This is where it all began. There are no bells, whistles, or bonus materials just traditional
Louisiana fiddle tunes broken-down in 8 original series.
Download them all or collect a tune here and there. It's really up to you...
If you’re new to this scene you might be wondering how to get yourself started as a Cajun and Creole fiddler. This 6 part Fiddle From Scratch series is it, and it’s no wonder. You’ll start with the basics: holding your fiddle and bow. You’ll go on to learn 5 simple tunes, with note-for-note breakdowns plus tips to help you uncover that authentic feel, all geared towards having fun and staying inspired.
Perhaps you’re a pretty new player with a few tunes under your belt, or maybe you’re coming to Cajun and Creole fiddle with a few years of high school orchestra experience but haven’t played much by ear. Maybe you’re a whiz on a different instrument but you’re still trying to make sense of this fretless, bowed wonder. In any case, these tunes are taught at a relaxed, easy pace that will help you build your confidence as a fiddler, develop that true Cajun/Creole sound, and grow your repertoire of essential tunes.
You’ve been playing for a while now and you’re ready for a challenge. You want your repertoire to grow to include most of what you might hear at a jam session, you’re ready to add touches of those complex frills and bluesy slides that make these genres so unique, and you want to be ready to interact comfortably with other instruments. Tunes in this intermediate fiddle series are played slowly, encouraging you to use your ear, just as would 50 or 100 years ago and you were sitting on the porch with a master fiddler, absorbing everything you could.
Before the accordion made its way to Louisiana around the turn of the last century, the fiddle tradition more closely resembled that of Appalachia or our Acadian cousins in Nova Scotia and New Brunswick, with a wide variety of different tunings used to play unique mini-repertoires of drone-heavy, rhythmic tunes. While the old cross-tuned repertoire has fallen largely by the wayside in favor of accordion-driven standard or “tuned down” (one full step) songs, I’m a strong believer in keeping this style alive within the larger tradition. It’s fun for the fiddler and important for the culture, so join me in an exploration of a handful of these great, lesser-known tunes!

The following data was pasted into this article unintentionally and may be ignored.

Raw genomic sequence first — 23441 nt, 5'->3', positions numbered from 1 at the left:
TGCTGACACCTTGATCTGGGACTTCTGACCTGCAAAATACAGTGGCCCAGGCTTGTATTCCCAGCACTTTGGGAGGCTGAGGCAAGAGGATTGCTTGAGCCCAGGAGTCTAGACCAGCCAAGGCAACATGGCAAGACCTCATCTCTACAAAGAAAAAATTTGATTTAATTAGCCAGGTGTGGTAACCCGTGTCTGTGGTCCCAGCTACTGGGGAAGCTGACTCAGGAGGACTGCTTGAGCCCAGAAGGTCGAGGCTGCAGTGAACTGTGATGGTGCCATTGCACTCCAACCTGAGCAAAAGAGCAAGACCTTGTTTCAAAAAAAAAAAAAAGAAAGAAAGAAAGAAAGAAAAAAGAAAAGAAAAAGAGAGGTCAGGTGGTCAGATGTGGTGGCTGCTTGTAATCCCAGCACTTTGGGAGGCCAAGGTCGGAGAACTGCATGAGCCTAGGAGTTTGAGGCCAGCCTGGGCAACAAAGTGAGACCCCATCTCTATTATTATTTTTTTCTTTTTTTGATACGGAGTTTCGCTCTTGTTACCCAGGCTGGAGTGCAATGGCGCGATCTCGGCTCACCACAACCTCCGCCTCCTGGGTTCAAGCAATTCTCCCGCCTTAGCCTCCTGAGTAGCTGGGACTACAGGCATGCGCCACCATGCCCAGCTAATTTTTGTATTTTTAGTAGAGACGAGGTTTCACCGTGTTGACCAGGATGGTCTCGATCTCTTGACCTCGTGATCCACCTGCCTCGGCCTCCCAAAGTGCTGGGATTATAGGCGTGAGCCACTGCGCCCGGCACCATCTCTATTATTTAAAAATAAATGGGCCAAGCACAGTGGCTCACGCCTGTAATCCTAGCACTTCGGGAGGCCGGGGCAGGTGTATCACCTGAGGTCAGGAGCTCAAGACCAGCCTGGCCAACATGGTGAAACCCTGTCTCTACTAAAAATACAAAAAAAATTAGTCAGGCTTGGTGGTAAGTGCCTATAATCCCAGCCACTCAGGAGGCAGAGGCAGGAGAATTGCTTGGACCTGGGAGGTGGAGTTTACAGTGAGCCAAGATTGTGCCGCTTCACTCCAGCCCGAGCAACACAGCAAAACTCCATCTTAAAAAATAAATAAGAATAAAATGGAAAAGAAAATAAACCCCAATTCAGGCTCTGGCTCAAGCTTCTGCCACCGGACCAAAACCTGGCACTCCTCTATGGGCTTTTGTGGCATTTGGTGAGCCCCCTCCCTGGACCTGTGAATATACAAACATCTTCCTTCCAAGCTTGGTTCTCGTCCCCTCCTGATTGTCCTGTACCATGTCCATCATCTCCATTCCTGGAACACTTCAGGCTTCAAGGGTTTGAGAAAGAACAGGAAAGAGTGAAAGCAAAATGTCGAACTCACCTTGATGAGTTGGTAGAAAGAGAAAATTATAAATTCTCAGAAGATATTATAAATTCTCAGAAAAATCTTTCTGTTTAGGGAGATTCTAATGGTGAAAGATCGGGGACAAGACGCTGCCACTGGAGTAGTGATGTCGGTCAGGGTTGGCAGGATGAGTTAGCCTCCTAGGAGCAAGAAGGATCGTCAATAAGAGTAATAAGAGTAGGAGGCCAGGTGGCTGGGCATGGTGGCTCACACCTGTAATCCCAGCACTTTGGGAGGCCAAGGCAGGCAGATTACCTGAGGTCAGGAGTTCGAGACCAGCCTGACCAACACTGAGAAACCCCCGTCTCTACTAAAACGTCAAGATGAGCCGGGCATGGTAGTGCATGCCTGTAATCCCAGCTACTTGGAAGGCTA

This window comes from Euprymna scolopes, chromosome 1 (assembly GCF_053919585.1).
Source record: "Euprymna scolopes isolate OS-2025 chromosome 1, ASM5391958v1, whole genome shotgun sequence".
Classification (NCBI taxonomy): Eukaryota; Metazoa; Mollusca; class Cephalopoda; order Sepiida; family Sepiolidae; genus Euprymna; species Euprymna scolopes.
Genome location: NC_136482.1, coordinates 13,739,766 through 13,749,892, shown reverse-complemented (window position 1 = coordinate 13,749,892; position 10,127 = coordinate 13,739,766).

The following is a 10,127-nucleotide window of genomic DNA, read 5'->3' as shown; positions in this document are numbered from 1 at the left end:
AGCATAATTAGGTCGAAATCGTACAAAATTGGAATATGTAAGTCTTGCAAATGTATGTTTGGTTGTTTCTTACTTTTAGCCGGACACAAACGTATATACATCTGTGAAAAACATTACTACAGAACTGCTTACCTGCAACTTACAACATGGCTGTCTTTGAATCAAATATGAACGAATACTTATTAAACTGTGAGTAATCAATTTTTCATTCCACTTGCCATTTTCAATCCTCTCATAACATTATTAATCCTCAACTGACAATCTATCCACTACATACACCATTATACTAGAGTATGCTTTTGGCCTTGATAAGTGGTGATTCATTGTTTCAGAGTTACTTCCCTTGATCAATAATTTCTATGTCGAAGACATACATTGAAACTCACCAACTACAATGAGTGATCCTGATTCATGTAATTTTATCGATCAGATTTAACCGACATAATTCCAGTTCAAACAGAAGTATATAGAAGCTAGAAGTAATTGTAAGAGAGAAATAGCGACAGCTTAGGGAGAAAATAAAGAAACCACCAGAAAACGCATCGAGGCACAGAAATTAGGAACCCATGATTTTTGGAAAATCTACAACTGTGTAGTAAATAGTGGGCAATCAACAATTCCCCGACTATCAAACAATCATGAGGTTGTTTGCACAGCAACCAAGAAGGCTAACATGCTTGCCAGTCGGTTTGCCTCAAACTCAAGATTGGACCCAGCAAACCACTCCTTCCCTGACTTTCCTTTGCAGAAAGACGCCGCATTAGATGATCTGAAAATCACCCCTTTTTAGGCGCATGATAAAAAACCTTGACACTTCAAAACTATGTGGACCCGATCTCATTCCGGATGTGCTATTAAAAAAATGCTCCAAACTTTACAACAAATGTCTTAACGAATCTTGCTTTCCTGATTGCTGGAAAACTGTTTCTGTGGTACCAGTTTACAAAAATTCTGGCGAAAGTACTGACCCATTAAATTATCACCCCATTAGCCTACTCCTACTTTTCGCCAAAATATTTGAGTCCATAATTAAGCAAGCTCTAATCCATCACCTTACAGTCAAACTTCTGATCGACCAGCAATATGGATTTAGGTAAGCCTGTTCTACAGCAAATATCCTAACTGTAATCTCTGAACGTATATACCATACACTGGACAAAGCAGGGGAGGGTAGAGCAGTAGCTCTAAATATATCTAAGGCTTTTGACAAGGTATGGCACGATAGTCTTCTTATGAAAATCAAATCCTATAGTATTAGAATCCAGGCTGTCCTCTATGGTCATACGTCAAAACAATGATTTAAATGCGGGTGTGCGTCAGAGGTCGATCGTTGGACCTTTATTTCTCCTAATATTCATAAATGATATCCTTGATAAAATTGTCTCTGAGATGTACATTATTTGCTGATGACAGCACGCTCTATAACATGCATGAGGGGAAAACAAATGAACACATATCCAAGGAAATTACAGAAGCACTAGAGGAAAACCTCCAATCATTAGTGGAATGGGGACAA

Marc Savoy said it best: “Languages have dictionaries. Cajun music had Dennis McGee.” Dennis was the torchbearer of an older, pre-dancehall style of Cajun music, one that leads the listener to envision house parties, where all the furniture was carried out into the lawn and couples would dance jigs and reels and (scandalous, at the time) waltzes through the house until the dawn broke through the sticky Louisiana nights. Dennis was my hero and this collection includes 20 of his greatest tunes, broken down for you.
Though contemporary zydeco has largely lost the fiddle as a primary instrument, it was a key piece of zydeco’s predecessor, Creole “la-la” music. The Carrière Brothers, steeped in rhythm and dripping with blues, epitomized the la-la sounds of the tiny but proud Creole community in Lawtell, Louisiana. This collection pulls together some of their coolest tunes, broken down with lots of stylistic suggestions to help you nail down that elusive Creole sound.
The Cajun Mardi Gras courir, a medieval community begging ritual that has more in common with Halloween or mummers than the gaudy New Orleans festival, is anchored by music; particularly “La Vieille Danse de Mardi Gras,” a song that sounds as though it emerged from rural 14th Century Normandy. (And, some scholars say, it may have.) In this series, you’ll learn three variations on the original melody of this song as well as an original jig, all of which will have you ready to jump on the bandwagon at any country courir you attend.
Part of the great Cajun tradition is in taking bits and pieces of other cultures and adding our own flavor. This is as true of Christmas music as it is anything else, and a little bit of digging will find you a whole stack of mid-century Cajun and Creole novelty Christmas records… but we’ll do you one better! Get out your fiddle and learn a stack of zesty, nostalgic Christmas tunes, as warm as a crackling yule log and as welcome as Vieux Papa Noel himself.
"As a result of your lessons I was able to
catch that Cajun flavor in my playing
that people instantly recognized."
Stephen W, Louisiana
"Just start, enjoy and be happy."
Børge S., Norway